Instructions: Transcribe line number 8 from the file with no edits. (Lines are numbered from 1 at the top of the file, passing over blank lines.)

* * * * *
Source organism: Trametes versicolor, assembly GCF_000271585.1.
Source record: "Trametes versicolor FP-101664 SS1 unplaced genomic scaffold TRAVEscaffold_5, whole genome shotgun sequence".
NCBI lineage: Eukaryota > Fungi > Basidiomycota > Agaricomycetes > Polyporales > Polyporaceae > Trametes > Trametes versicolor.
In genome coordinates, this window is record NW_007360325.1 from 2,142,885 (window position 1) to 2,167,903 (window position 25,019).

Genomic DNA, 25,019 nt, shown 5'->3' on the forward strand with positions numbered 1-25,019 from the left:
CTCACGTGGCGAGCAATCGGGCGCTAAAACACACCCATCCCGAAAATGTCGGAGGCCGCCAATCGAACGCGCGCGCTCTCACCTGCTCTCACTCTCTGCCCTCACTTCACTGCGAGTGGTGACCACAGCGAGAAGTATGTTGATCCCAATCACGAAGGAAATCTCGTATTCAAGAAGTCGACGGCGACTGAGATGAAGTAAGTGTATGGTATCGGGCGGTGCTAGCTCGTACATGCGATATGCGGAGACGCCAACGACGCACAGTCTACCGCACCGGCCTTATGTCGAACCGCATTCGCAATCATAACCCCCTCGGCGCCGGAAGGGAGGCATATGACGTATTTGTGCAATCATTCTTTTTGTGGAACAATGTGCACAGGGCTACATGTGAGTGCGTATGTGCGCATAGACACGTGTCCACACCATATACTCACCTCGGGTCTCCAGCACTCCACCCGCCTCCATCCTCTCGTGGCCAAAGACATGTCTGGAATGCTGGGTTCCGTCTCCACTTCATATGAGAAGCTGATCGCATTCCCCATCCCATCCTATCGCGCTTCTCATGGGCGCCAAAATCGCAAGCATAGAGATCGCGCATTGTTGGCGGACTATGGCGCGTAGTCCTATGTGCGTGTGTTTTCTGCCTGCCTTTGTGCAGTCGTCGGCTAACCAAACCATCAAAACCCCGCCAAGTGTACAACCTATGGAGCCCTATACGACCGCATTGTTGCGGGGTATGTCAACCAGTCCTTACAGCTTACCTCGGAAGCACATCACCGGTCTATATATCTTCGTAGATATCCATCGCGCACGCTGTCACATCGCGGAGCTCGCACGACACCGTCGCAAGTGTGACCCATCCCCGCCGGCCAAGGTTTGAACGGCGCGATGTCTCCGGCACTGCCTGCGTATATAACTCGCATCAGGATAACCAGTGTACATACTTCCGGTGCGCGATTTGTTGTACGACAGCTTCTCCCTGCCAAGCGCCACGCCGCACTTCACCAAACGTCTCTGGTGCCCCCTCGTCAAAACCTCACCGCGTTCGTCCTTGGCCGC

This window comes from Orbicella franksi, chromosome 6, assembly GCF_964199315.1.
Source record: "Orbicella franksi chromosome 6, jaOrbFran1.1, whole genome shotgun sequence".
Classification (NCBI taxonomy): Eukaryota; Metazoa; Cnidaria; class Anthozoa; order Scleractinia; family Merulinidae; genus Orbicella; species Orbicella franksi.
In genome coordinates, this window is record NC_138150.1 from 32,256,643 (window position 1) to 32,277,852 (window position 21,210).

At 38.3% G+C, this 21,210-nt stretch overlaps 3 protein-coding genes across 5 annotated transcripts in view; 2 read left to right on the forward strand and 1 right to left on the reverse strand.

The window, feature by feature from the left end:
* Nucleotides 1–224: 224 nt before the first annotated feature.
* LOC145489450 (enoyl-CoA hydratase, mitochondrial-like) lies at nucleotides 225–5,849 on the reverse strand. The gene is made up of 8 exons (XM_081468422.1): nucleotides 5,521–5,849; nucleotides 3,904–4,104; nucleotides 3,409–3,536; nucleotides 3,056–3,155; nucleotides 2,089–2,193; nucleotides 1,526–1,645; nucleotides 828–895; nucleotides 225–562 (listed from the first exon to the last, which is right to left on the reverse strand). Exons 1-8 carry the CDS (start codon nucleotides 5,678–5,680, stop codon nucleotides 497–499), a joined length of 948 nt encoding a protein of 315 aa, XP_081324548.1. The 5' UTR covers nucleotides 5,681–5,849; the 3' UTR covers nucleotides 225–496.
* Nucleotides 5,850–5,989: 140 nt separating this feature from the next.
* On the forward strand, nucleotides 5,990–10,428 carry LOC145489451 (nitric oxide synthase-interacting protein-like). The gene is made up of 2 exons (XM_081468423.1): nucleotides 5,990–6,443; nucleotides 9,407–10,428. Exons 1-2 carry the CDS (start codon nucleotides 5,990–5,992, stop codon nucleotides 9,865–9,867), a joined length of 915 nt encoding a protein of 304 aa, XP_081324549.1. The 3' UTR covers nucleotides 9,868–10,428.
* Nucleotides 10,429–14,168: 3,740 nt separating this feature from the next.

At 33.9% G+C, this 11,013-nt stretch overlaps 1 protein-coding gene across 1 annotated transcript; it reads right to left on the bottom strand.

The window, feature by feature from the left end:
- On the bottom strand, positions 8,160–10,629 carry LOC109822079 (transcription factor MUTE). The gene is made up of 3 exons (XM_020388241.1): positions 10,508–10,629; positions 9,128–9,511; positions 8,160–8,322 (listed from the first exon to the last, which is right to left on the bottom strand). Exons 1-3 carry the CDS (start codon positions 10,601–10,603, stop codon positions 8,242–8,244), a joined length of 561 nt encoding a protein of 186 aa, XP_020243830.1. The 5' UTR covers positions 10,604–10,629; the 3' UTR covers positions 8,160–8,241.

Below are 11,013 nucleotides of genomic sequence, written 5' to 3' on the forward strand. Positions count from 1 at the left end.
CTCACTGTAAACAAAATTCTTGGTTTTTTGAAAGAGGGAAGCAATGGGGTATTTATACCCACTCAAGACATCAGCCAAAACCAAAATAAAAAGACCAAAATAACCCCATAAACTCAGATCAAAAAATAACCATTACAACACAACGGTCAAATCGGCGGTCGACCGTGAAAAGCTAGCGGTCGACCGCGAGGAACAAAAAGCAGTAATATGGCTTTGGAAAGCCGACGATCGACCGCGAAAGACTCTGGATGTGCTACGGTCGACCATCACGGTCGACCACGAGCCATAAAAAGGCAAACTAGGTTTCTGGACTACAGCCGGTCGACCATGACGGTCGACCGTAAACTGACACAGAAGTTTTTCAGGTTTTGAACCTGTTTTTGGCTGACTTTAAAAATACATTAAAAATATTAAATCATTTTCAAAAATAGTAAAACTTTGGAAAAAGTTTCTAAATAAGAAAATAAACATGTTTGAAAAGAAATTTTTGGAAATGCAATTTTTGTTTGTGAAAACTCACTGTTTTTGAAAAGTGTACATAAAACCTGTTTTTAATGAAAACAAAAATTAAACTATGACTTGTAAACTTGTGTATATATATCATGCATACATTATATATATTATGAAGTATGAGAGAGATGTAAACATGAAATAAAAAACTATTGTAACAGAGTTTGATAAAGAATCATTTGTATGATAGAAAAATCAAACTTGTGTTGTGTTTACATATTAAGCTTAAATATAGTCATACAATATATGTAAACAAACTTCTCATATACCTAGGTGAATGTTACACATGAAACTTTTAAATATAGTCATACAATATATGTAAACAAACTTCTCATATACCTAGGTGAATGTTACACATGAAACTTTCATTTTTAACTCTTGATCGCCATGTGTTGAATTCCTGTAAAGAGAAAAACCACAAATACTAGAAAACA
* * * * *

Source record: "Orbicella franksi chromosome 6, jaOrbFran1.1, whole genome shotgun sequence".